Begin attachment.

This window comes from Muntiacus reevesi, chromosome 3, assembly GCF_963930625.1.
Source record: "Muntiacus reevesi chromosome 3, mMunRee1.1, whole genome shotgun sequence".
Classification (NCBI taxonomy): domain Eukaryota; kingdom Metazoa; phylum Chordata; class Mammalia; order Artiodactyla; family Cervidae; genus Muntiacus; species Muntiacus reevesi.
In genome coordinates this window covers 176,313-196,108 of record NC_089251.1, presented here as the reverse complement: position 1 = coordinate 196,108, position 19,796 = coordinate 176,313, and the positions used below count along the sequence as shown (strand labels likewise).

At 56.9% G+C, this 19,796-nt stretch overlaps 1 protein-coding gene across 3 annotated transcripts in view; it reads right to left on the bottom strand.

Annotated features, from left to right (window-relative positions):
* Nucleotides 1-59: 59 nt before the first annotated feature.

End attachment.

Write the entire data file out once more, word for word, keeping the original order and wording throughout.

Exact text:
This window comes from Muntiacus reevesi, chromosome 3, assembly GCF_963930625.1.
Source record: "Muntiacus reevesi chromosome 3, mMunRee1.1, whole genome shotgun sequence".
Classification (NCBI taxonomy): domain Eukaryota; kingdom Metazoa; phylum Chordata; class Mammalia; order Artiodactyla; family Cervidae; genus Muntiacus; species Muntiacus reevesi.
In genome coordinates this window covers 176,313-196,108 of record NC_089251.1, presented here as the reverse complement: position 1 = coordinate 196,108, position 19,796 = coordinate 176,313, and the positions used below count along the sequence as shown (strand labels likewise).

At 56.9% G+C, this 19,796-nt stretch overlaps 1 protein-coding gene across 3 annotated transcripts in view; it reads right to left on the bottom strand.

Annotated features, from left to right (window-relative positions):
* Nucleotides 1-59: 59 nt before the first annotated feature.